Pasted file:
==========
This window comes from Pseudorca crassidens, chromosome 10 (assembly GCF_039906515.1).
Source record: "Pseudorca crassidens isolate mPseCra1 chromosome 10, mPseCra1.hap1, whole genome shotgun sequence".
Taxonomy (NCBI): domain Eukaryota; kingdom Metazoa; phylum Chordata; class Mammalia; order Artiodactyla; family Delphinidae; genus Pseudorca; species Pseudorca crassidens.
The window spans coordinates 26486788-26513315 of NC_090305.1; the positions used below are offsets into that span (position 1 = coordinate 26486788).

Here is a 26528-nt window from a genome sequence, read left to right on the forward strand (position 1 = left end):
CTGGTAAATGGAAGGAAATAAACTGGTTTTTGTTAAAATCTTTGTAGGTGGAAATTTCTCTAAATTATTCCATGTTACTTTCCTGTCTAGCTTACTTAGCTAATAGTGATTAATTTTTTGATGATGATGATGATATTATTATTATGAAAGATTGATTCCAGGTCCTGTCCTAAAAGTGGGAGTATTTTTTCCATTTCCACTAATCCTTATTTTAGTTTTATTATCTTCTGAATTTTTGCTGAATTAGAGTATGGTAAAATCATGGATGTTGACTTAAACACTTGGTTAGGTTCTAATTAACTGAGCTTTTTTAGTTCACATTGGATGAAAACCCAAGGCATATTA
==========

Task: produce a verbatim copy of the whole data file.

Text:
This window comes from Pseudorca crassidens, chromosome 10 (assembly GCF_039906515.1).
Source record: "Pseudorca crassidens isolate mPseCra1 chromosome 10, mPseCra1.hap1, whole genome shotgun sequence".
Taxonomy (NCBI): domain Eukaryota; kingdom Metazoa; phylum Chordata; class Mammalia; order Artiodactyla; family Delphinidae; genus Pseudorca; species Pseudorca crassidens.
The window spans coordinates 26486788-26513315 of NC_090305.1; the positions used below are offsets into that span (position 1 = coordinate 26486788).

Here is a 26528-nt window from a genome sequence, read left to right on the forward strand (position 1 = left end):
CTGGTAAATGGAAGGAAATAAACTGGTTTTTGTTAAAATCTTTGTAGGTGGAAATTTCTCTAAATTATTCCATGTTACTTTCCTGTCTAGCTTACTTAGCTAATAGTGATTAATTTTTTGATGATGATGATGATATTATTATTATGAAAGATTGATTCCAGGTCCTGTCCTAAAAGTGGGAGTATTTTTTCCATTTCCACTAATCCTTATTTTAGTTTTATTATCTTCTGAATTTTTGCTGAATTAGAGTATGGTAAAATCATGGATGTTGACTTAAACACTTGGTTAGGTTCTAATTAACTGAGCTTTTTTAGTTCACATTGGATGAAAACCCAAGGCATATTA